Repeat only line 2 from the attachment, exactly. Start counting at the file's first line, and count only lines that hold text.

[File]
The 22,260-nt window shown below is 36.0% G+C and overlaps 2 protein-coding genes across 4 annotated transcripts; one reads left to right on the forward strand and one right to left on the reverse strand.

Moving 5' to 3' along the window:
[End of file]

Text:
Moving 5' to 3' along the window: